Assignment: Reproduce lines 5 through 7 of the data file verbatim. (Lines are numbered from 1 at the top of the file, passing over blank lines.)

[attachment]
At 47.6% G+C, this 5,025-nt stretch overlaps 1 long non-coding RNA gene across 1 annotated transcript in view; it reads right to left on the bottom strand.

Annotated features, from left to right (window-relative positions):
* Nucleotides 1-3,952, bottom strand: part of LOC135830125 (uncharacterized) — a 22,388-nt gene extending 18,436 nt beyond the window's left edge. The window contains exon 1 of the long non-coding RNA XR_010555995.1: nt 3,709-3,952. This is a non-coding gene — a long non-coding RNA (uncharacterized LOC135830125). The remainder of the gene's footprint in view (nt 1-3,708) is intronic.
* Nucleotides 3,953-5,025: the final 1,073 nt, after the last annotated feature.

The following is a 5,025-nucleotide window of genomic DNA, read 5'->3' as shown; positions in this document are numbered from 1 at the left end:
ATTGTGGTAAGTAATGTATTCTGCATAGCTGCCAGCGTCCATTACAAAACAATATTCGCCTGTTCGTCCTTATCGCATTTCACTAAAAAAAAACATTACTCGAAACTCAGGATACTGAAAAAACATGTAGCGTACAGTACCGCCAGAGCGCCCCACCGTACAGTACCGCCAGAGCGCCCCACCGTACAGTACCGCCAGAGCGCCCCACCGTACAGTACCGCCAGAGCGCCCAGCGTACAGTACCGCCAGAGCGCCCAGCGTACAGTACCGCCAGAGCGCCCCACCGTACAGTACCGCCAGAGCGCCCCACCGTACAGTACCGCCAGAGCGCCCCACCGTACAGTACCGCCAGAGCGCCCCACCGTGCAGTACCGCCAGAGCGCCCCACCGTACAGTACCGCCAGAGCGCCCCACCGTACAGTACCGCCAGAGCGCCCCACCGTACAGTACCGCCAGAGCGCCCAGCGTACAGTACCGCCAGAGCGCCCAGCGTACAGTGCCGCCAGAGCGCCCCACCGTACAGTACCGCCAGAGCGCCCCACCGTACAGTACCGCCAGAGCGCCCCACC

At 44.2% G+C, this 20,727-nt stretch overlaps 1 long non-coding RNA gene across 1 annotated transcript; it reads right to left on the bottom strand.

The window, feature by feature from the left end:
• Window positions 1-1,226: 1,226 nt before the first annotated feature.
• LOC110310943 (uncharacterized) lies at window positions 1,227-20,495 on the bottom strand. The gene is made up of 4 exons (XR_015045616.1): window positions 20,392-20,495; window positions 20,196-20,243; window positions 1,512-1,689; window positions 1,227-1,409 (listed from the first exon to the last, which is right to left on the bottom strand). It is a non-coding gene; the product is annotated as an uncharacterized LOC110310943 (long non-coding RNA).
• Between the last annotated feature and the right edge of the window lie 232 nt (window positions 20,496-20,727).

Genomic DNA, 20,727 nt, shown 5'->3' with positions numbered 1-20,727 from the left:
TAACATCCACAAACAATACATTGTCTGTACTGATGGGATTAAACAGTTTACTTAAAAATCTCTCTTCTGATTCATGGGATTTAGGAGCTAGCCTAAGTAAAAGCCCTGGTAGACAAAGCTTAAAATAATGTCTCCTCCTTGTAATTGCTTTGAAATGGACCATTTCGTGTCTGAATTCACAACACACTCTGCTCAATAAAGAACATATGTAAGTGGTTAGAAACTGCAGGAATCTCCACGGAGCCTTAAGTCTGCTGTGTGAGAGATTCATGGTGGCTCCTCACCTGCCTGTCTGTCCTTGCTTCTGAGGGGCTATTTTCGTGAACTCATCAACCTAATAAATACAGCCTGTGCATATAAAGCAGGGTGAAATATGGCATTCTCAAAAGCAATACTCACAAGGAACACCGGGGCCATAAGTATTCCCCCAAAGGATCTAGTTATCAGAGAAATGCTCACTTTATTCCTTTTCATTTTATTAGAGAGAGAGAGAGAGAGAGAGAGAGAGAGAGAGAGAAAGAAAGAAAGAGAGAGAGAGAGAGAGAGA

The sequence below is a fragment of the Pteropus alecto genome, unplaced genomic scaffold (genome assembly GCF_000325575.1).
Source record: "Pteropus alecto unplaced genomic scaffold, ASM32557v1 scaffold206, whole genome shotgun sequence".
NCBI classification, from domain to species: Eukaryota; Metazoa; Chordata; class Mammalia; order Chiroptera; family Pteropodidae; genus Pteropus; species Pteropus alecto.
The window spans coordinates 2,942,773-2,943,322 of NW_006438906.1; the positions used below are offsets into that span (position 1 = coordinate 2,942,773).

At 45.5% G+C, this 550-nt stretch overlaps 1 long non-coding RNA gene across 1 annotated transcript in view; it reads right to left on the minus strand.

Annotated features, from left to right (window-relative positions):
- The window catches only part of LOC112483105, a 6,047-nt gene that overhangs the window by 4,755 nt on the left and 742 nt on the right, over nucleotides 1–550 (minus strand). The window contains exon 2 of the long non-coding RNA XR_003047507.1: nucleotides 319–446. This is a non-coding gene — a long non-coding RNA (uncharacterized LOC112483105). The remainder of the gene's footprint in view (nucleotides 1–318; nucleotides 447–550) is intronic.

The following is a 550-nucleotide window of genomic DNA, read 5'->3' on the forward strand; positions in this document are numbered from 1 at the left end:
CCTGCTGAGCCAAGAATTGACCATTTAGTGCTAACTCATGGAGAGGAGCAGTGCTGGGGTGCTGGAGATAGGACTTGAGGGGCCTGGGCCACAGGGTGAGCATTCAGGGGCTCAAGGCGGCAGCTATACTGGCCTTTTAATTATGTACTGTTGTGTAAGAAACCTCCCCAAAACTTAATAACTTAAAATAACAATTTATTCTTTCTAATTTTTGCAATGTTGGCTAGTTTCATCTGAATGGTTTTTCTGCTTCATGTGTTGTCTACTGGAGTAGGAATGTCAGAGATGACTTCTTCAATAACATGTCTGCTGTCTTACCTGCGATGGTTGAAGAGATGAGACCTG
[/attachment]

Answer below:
The following is a 5,025-nucleotide window of genomic DNA, read 5'->3' as shown; positions in this document are numbered from 1 at the left end:
ATTGTGGTAAGTAATGTATTCTGCATAGCTGCCAGCGTCCATTACAAAACAATATTCGCCTGTTCGTCCTTATCGCATTTCACTAAAAAAAAACATTACTCGAAACTCAGGATACTGAAAAAACATGTAGCGTACAGTACCGCCAGAGCGCCCCACCGTACAGTACCGCCAGAGCGCCCCACCGTACAGTACCGCCAGAGCGCCCCACCGTACAGTACCGCCAGAGCGCCCAGCGTACAGTACCGCCAGAGCGCCCAGCGTACAGTACCGCCAGAGCGCCCCACCGTACAGTACCGCCAGAGCGCCCCACCGTACAGTACCGCCAGAGCGCCCCACCGTACAGTACCGCCAGAGCGCCCCACCGTGCAGTACCGCCAGAGCGCCCCACCGTACAGTACCGCCAGAGCGCCCCACCGTACAGTACCGCCAGAGCGCCCCACCGTACAGTACCGCCAGAGCGCCCAGCGTACAGTACCGCCAGAGCGCCCAGCGTACAGTGCCGCCAGAGCGCCCCACCGTACAGTACCGCCAGAGCGCCCCACCGTACAGTACCGCCAGAGCGCCCCACC

At 44.2% G+C, this 20,727-nt stretch overlaps 1 long non-coding RNA gene across 1 annotated transcript; it reads right to left on the bottom strand.